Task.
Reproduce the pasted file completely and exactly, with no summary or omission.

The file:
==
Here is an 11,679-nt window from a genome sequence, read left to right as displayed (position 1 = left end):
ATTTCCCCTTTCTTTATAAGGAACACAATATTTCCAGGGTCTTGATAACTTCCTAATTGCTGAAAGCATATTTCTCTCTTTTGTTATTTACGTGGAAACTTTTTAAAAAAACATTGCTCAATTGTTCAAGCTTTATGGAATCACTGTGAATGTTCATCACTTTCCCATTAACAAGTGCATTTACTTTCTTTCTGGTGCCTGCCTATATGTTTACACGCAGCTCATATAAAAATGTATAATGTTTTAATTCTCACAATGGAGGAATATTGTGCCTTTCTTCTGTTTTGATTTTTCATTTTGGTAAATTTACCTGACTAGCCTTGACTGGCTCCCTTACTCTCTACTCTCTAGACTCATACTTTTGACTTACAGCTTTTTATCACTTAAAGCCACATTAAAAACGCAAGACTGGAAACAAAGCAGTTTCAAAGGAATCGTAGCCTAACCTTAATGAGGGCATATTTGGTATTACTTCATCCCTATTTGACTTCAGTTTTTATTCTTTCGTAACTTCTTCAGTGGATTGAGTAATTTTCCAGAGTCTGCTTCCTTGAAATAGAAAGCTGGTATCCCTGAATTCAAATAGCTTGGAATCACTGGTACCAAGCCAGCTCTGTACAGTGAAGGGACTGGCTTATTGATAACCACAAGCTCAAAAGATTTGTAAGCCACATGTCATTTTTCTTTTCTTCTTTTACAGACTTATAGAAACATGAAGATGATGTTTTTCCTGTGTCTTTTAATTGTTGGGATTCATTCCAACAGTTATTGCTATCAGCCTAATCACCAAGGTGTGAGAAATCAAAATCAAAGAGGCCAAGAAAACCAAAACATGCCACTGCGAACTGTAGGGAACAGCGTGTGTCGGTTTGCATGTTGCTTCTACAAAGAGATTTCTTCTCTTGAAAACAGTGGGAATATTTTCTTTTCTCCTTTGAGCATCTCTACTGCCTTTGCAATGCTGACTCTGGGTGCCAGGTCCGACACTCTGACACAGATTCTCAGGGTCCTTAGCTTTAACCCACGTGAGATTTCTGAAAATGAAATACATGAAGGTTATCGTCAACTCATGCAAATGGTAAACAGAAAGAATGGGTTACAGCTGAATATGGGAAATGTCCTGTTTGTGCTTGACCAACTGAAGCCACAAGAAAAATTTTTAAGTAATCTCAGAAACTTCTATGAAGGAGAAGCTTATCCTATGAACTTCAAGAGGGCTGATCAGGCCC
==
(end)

Here is an 11,679-nt window from a genome sequence, read left to right as displayed (position 1 = left end):
ATTTCCCCTTTCTTTATAAGGAACACAATATTTCCAGGGTCTTGATAACTTCCTAATTGCTGAAAGCATATTTCTCTCTTTTGTTATTTACGTGGAAACTTTTTAAAAAAACATTGCTCAATTGTTCAAGCTTTATGGAATCACTGTGAATGTTCATCACTTTCCCATTAACAAGTGCATTTACTTTCTTTCTGGTGCCTGCCTATATGTTTACACGCAGCTCATATAAAAATGTATAATGTTTTAATTCTCACAATGGAGGAATATTGTGCCTTTCTTCTGTTTTGATTTTTCATTTTGGTAAATTTACCTGACTAGCCTTGACTGGCTCCCTTACTCTCTACTCTCTAGACTCATACTTTTGACTTACAGCTTTTTATCACTTAAAGCCACATTAAAAACGCAAGACTGGAAACAAAGCAGTTTCAAAGGAATCGTAGCCTAACCTTAATGAGGGCATATTTGGTATTACTTCATCCCTATTTGACTTCAGTTTTTATTCTTTCGTAACTTCTTCAGTGGATTGAGTAATTTTCCAGAGTCTGCTTCCTTGAAATAGAAAGCTGGTATCCCTGAATTCAAATAGCTTGGAATCACTGGTACCAAGCCAGCTCTGTACAGTGAAGGGACTGGCTTATTGATAACCACAAGCTCAAAAGATTTGTAAGCCACATGTCATTTTTCTTTTCTTCTTTTACAGACTTATAGAAACATGAAGATGATGTTTTTCCTGTGTCTTTTAATTGTTGGGATTCATTCCAACAGTTATTGCTATCAGCCTAATCACCAAGGTGTGAGAAATCAAAATCAAAGAGGCCAAGAAAACCAAAACATGCCACTGCGAACTGTAGGGAACAGCGTGTGTCGGTTTGCATGTTGCTTCTACAAAGAGATTTCTTCTCTTGAAAACAGTGGGAATATTTTCTTTTCTCCTTTGAGCATCTCTACTGCCTTTGCAATGCTGACTCTGGGTGCCAGGTCCGACACTCTGACACAGATTCTCAGGGTCCTTAGCTTTAACCCACGTGAGATTTCTGAAAATGAAATACATGAAGGTTATCGTCAACTCATGCAAATGGTAAACAGAAAGAATGGGTTACAGCTGAATATGGGAAATGTCCTGTTTGTGCTTGACCAACTGAAGCCACAAGAAAAATTTTTAAGTAATCTCAGAAACTTCTATGAAGGAGAAGCTTATCCTATGAACTTCAAGAGGGCTGATCAGGCCC